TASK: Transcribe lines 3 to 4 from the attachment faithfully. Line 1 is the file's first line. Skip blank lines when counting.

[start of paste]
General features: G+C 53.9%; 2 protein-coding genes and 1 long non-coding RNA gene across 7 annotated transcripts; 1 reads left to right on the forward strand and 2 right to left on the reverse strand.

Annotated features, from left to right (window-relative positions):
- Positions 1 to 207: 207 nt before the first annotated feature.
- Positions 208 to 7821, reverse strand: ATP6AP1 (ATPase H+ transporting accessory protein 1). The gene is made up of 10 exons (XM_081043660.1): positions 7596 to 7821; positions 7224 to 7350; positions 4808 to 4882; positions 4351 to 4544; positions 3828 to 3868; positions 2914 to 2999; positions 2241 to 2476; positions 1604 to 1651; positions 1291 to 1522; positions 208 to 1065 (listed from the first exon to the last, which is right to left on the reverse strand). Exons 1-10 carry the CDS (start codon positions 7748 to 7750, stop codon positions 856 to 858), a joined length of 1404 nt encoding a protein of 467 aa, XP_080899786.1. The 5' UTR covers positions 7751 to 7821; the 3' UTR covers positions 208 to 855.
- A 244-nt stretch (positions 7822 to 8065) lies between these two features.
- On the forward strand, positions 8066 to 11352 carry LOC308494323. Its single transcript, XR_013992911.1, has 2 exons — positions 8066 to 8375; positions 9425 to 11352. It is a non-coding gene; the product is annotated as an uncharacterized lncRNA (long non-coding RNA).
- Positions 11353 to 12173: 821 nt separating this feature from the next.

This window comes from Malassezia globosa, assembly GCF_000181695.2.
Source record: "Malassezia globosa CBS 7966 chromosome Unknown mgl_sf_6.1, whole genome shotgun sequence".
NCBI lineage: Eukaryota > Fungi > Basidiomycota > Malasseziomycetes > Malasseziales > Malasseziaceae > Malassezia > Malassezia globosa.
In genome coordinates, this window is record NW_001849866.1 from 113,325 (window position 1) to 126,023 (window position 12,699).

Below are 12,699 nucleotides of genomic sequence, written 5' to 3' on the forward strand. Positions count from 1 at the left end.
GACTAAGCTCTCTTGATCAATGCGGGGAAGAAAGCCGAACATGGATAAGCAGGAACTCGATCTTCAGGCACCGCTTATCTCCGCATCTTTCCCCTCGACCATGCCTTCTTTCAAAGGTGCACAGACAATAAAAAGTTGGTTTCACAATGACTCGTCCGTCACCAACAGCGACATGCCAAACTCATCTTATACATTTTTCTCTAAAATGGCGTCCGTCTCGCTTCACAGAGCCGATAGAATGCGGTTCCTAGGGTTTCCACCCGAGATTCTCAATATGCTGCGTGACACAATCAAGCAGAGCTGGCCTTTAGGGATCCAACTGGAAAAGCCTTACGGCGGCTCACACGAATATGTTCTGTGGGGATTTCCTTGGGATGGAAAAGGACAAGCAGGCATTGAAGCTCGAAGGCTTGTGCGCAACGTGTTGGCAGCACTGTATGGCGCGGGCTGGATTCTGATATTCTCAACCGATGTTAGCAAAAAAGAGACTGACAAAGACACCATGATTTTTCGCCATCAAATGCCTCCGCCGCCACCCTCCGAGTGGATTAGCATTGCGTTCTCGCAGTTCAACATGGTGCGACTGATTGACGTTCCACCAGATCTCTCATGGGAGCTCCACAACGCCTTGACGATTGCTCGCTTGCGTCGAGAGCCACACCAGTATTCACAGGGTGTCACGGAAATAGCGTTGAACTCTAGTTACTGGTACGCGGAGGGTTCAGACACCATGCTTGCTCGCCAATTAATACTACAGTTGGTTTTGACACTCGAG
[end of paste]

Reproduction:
- Positions 1 to 207: 207 nt before the first annotated feature.
- Positions 208 to 7821, reverse strand: ATP6AP1 (ATPase H+ transporting accessory protein 1). The gene is made up of 10 exons (XM_081043660.1): positions 7596 to 7821; positions 7224 to 7350; positions 4808 to 4882; positions 4351 to 4544; positions 3828 to 3868; positions 2914 to 2999; positions 2241 to 2476; positions 1604 to 1651; positions 1291 to 1522; positions 208 to 1065 (listed from the first exon to the last, which is right to left on the reverse strand). Exons 1-10 carry the CDS (start codon positions 7748 to 7750, stop codon positions 856 to 858), a joined length of 1404 nt encoding a protein of 467 aa, XP_080899786.1. The 5' UTR covers positions 7751 to 7821; the 3' UTR covers positions 208 to 855.